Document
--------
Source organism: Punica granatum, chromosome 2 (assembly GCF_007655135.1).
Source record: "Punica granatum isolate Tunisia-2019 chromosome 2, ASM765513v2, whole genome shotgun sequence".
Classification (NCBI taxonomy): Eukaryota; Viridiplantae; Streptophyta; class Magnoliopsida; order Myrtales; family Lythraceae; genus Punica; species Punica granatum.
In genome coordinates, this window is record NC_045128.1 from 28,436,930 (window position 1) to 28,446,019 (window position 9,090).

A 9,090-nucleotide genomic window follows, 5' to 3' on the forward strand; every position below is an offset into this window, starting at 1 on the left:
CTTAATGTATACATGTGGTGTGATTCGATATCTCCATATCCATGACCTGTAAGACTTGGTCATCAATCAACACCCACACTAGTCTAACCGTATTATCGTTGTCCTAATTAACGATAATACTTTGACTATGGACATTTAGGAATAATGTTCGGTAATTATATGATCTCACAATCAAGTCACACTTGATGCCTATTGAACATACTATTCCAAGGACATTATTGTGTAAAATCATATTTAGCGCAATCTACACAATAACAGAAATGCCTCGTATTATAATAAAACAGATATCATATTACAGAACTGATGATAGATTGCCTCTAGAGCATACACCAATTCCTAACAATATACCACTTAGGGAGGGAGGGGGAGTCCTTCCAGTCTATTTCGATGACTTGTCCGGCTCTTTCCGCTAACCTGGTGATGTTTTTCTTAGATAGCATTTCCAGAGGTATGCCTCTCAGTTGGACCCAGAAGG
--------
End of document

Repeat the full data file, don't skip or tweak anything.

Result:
Source organism: Punica granatum, chromosome 2 (assembly GCF_007655135.1).
Source record: "Punica granatum isolate Tunisia-2019 chromosome 2, ASM765513v2, whole genome shotgun sequence".
Classification (NCBI taxonomy): Eukaryota; Viridiplantae; Streptophyta; class Magnoliopsida; order Myrtales; family Lythraceae; genus Punica; species Punica granatum.
In genome coordinates, this window is record NC_045128.1 from 28,436,930 (window position 1) to 28,446,019 (window position 9,090).

A 9,090-nucleotide genomic window follows, 5' to 3' on the forward strand; every position below is an offset into this window, starting at 1 on the left:
CTTAATGTATACATGTGGTGTGATTCGATATCTCCATATCCATGACCTGTAAGACTTGGTCATCAATCAACACCCACACTAGTCTAACCGTATTATCGTTGTCCTAATTAACGATAATACTTTGACTATGGACATTTAGGAATAATGTTCGGTAATTATATGATCTCACAATCAAGTCACACTTGATGCCTATTGAACATACTATTCCAAGGACATTATTGTGTAAAATCATATTTAGCGCAATCTACACAATAACAGAAATGCCTCGTATTATAATAAAACAGATATCATATTACAGAACTGATGATAGATTGCCTCTAGAGCATACACCAATTCCTAACAATATACCACTTAGGGAGGGAGGGGGAGTCCTTCCAGTCTATTTCGATGACTTGTCCGGCTCTTTCCGCTAACCTGGTGATGTTTTTCTTAGATAGCATTTCCAGAGGTATGCCTCTCAGTTGGACCCAGAAGG